Suarak finished school at Nunavut Sivuniksavut, an Ottawa-based college program that prepares young Inuit for post-secondary education. She's currently helping to develop a master's apprentice language program, which will help connect fluent and intermediate speakers to learn from Inuktitut from each other.

Her biggest inspiration is her grandmother, Eugenia Suarak.

"She understood our history. Looking at where her life was, she only spoke Inuktitut to me, and I was able to understand Inuktitut from her in my younger years," Suarak said.

"Her speaking only Inuktitut to me inspired me to want to only speak Inuktitut to my kids. The struggles that she went through pushed me to go through the struggles that I had as a single mom."

Amanda LeBlanc, New Brunswick

Amanda LeBlanc, from the Wolastoq Nation, is the vice-chief of New Brunswick's Aboriginal Peoples Council.

A passionate advocate for the rights of off-reserve and non-status Aboriginal people, LeBlanc is also the assistant executive of New Brunswick's only friendship centre, Under One Sky. She says she's excited to help develop the centre and programs for Indigenous youth in the Fredericton area.

One Indigenous woman who inspires her is Kelsey Nash Solomon.

"She is a language revitalizer, an early childhood educator. She took a Maliseet immersion program and ended up creating her own program. Seeing where she comes from and seeing her teach is so inspiring," said LeBlanc.

Killa Atencio, Nova Scotia

A Mi'kmaq from the Listuguj First Nation, Killa Atencio works with a youth-focused organization in Halifax called Leave Out Violence (LOVE) and is also working to start a program that aims to bring together Indigenous and black youth.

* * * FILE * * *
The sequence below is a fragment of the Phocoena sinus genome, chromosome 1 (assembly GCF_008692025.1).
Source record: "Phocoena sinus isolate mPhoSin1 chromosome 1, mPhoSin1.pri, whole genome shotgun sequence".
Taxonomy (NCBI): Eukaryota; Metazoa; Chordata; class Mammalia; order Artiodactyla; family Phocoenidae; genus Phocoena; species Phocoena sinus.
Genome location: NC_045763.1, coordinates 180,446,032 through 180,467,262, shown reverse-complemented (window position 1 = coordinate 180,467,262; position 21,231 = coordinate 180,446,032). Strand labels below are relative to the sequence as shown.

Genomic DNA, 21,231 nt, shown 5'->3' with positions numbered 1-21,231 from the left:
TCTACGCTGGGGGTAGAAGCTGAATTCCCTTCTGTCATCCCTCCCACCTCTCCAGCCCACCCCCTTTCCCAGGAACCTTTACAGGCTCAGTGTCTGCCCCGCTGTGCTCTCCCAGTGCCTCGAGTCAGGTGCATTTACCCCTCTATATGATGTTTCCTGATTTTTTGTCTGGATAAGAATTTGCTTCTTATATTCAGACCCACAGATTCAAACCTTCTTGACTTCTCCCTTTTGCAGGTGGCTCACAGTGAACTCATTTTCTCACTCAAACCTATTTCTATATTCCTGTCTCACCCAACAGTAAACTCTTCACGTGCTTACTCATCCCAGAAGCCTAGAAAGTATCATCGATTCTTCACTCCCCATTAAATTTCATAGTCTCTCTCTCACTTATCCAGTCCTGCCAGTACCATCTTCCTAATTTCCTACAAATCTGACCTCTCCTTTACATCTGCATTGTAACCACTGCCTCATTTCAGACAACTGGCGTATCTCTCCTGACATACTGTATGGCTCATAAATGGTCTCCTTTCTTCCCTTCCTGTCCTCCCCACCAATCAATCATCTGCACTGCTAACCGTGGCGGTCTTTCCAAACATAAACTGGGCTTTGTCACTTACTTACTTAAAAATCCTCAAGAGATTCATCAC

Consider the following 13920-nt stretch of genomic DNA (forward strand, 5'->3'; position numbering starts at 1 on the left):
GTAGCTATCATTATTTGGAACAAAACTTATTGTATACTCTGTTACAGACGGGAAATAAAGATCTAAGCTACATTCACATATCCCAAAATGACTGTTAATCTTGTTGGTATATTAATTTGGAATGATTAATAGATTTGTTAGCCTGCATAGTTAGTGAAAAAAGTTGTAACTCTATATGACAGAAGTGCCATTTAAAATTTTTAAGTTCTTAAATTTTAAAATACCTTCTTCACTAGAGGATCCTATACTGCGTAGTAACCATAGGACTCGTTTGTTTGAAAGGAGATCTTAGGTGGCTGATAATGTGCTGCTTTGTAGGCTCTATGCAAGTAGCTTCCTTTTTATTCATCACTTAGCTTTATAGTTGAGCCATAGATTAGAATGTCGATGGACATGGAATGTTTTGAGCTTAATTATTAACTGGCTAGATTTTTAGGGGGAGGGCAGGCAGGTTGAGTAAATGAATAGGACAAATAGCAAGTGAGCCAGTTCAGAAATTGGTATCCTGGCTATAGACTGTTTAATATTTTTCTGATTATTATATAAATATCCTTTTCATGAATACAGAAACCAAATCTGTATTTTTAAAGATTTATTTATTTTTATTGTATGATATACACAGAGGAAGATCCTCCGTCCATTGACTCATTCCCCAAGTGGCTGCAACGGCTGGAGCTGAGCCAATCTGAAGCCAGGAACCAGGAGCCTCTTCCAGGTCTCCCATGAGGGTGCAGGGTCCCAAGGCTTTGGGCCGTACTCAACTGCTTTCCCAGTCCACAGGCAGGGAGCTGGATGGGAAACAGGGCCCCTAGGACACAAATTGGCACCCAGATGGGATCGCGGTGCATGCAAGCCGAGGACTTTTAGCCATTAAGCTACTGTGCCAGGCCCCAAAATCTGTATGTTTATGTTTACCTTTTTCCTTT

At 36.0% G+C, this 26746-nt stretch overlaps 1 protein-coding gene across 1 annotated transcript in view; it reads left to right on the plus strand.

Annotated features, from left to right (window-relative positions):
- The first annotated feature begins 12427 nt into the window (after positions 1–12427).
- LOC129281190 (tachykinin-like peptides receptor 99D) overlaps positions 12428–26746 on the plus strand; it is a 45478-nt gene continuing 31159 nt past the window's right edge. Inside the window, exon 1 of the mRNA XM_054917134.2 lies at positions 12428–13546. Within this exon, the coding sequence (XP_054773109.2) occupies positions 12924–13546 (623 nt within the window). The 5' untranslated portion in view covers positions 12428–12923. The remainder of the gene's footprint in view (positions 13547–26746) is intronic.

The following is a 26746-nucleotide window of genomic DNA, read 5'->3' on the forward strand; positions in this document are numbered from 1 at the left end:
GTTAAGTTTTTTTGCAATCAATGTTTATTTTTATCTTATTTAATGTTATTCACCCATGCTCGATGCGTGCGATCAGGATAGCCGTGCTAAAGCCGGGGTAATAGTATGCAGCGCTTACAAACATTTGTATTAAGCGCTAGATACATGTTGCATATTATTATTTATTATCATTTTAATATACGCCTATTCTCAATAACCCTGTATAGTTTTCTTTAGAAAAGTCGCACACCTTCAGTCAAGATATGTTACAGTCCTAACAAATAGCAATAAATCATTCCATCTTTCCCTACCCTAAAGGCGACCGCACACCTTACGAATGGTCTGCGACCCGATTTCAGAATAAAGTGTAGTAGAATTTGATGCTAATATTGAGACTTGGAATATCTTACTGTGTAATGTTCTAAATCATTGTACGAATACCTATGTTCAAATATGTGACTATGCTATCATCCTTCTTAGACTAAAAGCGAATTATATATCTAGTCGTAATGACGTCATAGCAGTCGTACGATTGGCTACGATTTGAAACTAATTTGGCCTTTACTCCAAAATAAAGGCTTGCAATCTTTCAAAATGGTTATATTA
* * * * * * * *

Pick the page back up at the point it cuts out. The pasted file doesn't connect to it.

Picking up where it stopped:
On top of all of that, Atencio is an artist who does spoken word performances. 

CBC recently highlighted the work she does beading poppies to honor Indigenous veterans and their contributions to the Canadian military.

Riley Yesno, Ontario

Riley Yesno is Anishinaabekwe from Eabametoong First Nation and a high school student who is extremely active in Thunder Bay. 

Yesno was recently presented the Outstanding Youth Award by the city of Thunder Bay. The high school student also sits on the city's board of education and was recently appointed to the Prime Minister's Youth Council, where she is engaged in conversations about equity for First Nations in Canada with a focus on reconciliation.

The woman she is most inspired by is her grandmother, Christine Yesno, a residential school survivor who made a good life for her family on reserve.

Her grandmother also made sure her children would prosper, Yesno says, and taught them their traditional language so that the culture would survive.

Jenna Burke, PEI

Jenna Burke is Mi'kmaq from Lennox Island First Nation, Prince Edward Island. She is a member of the Native Council of PEI, and the Aboriginal Women's Association of PEI.

Burke was also the acting president of the Aboriginal student council at her University of PEI and just recently finished her undergraduate studies there. She was just accepted as one of the top three candidates for the University of Victoria's Indigenous governance masters program.

​"There's an elder back home who doesn't get enough recognition for the work that she does, Judy Clark," Burke said about the woman who inspires her. 

"I see her give so much to her community through volunteering. She never says no and she's always there to share a teaching or help someone out. I don't know if she knows how much she means to me, and how much she has inspired me."